Critics of standardized tests have had plenty of reasons to celebrate lately. More than three-quarters of colleges are not requiring the SAT or the ACT for admission this fall, an all-time high. MIT’s recent announcement that it is reinstating a testing requirement for fall 2023 admissions was a major departure from these recent trends. Just as striking, amid the widespread perception of standardized testing as an engine of inequality, was MIT’s rationale: “Not having SATs/ACT scores to consider,” MIT’s dean of admissions, Stu Schmill, wrote, “tends to raise socioeconomic barriers to demonstrating readiness for our education.”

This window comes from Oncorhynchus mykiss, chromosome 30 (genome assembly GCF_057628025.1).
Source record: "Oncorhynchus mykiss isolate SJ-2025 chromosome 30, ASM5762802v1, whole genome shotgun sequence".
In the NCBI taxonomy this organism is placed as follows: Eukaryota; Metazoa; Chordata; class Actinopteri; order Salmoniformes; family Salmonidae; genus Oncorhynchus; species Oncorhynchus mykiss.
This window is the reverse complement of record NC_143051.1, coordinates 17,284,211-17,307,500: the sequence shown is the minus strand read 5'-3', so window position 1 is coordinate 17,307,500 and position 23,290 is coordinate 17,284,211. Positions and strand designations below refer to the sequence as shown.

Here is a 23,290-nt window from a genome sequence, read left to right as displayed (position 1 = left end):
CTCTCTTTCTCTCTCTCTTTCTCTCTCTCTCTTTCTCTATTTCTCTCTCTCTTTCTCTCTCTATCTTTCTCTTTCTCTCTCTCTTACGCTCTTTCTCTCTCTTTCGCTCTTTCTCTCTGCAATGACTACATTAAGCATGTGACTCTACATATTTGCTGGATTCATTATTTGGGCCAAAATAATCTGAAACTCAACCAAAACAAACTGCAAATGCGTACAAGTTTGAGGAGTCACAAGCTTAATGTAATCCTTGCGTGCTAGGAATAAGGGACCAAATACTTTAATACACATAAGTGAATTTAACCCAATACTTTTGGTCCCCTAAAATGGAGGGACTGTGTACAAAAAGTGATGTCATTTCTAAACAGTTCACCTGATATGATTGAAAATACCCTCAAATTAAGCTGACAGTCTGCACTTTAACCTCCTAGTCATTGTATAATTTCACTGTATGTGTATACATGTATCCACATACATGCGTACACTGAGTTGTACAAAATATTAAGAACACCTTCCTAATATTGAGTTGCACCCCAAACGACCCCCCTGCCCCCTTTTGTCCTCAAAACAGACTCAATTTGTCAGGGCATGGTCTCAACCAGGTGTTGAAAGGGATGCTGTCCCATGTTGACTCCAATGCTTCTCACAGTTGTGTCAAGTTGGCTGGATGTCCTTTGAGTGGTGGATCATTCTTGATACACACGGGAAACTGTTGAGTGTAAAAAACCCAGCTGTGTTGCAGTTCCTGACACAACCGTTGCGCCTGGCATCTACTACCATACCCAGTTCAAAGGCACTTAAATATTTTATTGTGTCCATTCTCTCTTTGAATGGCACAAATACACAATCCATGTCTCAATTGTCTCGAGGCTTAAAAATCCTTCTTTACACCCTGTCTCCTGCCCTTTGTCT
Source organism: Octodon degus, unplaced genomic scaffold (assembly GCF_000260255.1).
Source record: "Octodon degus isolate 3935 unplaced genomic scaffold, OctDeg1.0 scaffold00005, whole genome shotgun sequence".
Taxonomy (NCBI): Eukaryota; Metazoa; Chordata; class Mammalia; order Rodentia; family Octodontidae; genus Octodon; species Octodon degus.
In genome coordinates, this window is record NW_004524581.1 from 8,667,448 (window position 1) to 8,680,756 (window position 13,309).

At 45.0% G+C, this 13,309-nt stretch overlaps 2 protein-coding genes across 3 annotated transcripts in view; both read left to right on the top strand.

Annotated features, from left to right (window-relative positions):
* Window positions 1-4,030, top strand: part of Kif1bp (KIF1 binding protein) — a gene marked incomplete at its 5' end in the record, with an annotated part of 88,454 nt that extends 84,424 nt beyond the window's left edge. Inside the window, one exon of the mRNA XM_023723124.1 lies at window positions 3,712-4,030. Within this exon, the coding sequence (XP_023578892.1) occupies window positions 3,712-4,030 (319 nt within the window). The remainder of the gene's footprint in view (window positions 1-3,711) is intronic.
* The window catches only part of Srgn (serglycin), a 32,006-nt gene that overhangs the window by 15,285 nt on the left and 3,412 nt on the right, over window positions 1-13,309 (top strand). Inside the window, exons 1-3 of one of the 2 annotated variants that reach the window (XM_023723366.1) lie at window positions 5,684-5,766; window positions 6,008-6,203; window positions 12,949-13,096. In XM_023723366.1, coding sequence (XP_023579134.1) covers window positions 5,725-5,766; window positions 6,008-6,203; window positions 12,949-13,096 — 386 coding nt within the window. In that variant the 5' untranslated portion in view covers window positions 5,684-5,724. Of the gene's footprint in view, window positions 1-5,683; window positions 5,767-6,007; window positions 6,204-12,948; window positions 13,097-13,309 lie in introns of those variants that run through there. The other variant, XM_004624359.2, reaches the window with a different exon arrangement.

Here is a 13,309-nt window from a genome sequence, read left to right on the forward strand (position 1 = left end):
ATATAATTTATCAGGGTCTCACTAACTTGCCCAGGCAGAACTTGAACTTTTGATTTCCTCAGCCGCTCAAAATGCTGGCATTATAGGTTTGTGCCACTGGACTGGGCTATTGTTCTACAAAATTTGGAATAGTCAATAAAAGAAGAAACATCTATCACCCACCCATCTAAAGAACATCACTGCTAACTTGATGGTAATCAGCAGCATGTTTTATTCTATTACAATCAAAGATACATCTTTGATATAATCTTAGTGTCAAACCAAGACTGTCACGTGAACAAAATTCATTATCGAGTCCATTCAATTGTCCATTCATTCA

Is the test broken and biased? Or, does it just reveal the brokenness and bias of our education system?
Solve the puzzles linked above to see the top arguments on both sides!
1. Both sides in this debate claim that they are trying to reduce social inequality. Which side’s argument is more persuasive on this point, and why?
2. Within this debate, who should we listen more to? Whose voice should have the most weight? Consider students, parents, educators, colleges, and even future employers.
3. How does your own personal experience affect your view on this topic?
4. Regardless of your own opinion on the matter, what is the best argument on the other side, and why?
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